After an extensive three stage assessment process for the Scottish Government's Community Links Plus funding, which featured 25 initial cycle route proposals from across Scotland, it was announced on the 12 August 2016 that Glasgow's South City Way proposal has been successful in obtaining £3.25 million pounds of funding from this source.
This will match the £3.25 m from Glasgow City Council to take the project through to completion.
This project will deliver safer, more comfortable, faster and more coherent cycle routes that will continue to expand Glasgow's Cycle Network. It will help redevelop Victoria Road as focus for the community and as a place for sustainable walking, cycling, bus and rail travel.
The new route will be delivered alongside cycling promotional campaigns from the council and various community cycle groups that have come together as the Glasgow Community Cycling Network. The network features Glasgow Bike Station, SoulRiders Scotland, Freewheel North, South West Community Cycles and Cycling UK. As well as bringing together expertise in delivery of cycling initiatives across Glasgow's diverse cultural and ethnic population, the groups target accessibility and gender issues ensuring a promotional message that cycling is for everyone.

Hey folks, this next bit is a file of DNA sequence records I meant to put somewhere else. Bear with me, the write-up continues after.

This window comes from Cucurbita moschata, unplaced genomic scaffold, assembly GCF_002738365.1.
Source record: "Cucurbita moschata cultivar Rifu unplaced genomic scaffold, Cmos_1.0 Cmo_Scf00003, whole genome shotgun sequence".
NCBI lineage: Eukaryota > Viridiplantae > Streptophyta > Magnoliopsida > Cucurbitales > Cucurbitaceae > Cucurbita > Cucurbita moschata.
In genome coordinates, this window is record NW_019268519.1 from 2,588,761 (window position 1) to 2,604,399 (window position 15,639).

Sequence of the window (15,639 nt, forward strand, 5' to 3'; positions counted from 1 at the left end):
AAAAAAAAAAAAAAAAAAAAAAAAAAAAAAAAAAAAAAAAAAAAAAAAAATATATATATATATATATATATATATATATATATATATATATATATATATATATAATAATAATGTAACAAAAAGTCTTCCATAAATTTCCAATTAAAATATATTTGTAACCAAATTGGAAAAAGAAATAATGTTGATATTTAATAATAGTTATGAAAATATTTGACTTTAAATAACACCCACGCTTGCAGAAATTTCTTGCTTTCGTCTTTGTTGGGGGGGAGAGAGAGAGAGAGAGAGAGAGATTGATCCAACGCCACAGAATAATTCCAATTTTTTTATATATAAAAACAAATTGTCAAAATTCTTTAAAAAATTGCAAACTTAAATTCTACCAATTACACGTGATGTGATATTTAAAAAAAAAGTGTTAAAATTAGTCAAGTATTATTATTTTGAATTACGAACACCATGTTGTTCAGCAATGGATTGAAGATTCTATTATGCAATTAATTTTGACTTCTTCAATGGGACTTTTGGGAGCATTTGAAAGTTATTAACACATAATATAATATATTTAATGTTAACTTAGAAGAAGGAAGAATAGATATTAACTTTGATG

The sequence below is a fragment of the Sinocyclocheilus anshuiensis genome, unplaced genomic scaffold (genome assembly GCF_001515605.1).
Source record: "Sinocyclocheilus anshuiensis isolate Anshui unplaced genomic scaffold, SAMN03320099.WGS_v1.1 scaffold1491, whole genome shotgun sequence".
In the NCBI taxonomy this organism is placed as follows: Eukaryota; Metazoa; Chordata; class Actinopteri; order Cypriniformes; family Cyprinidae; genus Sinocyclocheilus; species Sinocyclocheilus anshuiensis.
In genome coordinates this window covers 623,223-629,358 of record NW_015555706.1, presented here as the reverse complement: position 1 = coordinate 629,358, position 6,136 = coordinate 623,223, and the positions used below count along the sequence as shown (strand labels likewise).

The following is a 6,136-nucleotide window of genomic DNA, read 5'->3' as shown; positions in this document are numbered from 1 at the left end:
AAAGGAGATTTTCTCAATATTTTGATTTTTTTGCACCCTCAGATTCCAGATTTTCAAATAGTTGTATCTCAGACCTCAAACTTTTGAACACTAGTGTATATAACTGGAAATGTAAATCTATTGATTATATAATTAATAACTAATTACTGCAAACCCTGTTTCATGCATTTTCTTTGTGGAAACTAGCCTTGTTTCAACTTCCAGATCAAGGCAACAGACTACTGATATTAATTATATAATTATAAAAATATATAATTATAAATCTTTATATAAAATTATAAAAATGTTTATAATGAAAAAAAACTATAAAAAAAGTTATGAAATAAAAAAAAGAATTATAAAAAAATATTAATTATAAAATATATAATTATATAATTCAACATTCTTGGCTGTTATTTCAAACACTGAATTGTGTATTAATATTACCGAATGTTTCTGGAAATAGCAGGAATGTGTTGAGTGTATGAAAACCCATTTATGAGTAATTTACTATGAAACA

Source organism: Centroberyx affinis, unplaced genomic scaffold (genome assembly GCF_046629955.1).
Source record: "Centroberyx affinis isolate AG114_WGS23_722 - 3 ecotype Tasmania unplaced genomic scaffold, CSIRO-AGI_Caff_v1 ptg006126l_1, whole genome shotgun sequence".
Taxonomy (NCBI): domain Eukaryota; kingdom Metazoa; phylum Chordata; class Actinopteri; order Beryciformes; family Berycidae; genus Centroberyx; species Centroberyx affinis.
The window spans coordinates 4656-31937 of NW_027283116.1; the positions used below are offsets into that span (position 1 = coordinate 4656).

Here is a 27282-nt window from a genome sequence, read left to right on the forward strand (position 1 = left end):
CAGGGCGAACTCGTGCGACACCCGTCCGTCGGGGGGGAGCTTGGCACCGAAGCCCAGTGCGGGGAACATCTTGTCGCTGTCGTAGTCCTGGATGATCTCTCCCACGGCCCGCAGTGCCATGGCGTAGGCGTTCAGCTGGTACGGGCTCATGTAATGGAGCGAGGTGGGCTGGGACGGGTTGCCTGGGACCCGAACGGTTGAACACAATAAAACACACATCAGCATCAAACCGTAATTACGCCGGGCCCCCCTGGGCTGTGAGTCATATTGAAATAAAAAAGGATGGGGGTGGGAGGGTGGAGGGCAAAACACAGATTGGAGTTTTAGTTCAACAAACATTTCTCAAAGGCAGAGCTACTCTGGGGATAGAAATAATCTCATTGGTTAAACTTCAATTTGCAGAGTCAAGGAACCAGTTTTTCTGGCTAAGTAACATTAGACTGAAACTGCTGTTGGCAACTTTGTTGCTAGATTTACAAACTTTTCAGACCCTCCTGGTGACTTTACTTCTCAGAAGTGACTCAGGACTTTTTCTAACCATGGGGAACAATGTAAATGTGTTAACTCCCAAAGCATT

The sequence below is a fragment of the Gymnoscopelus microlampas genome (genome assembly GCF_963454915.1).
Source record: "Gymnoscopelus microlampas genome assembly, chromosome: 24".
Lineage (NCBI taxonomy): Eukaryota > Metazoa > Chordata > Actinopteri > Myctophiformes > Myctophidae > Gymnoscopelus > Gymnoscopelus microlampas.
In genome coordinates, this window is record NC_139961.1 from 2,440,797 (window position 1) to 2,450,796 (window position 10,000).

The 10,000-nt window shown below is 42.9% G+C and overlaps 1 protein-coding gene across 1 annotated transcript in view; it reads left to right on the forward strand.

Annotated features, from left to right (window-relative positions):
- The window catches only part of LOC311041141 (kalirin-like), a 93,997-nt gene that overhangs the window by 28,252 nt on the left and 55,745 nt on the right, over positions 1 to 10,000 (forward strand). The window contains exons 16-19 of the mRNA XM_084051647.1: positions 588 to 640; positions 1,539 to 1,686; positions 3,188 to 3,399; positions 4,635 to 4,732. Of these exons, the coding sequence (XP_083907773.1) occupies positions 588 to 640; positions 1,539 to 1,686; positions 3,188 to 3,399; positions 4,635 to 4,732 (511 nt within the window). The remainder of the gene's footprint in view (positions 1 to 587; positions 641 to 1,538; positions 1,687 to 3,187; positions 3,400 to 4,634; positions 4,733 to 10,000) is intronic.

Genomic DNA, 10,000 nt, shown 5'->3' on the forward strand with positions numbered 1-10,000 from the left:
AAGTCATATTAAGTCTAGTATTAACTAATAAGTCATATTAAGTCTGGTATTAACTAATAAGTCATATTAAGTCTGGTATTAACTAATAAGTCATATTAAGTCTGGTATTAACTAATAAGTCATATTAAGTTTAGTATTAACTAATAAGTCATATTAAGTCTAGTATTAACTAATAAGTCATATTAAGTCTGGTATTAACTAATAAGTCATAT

Glasgow's ambitions to become a cycle friendly city has begun through its "City Ways" programme with the opening of the West City Way and the South West City Way. The development of a "City Way" cycle network will provide infrastructure suitable for everyone of all levels of experience. Links to surrounding routes and destinations are provided by "Quiet Ways". These links typically consist of advisory cycle lanes on streets with low levels of traffic, making cycling enjoyable and the easiest, healthiest and most environmentally responsible way to get around.
Proximity to the city centre makes this project ideal to encourage sustainable and active travel via safe cycling facilities integrated with modern public transport hubs.
Initial engagement with residents, businesses and potential users has indicated great enthusiasm for the project. The proposed route will link healthcare, academic, social, leisure and cultural venues, Queen's Park Rail Station and bus stops to a main City Way with cycle parking at key destinations.
The South City Way will be integrated with modern public transport hubs with improvements for pedestrians and cyclists.
Walking and Cycling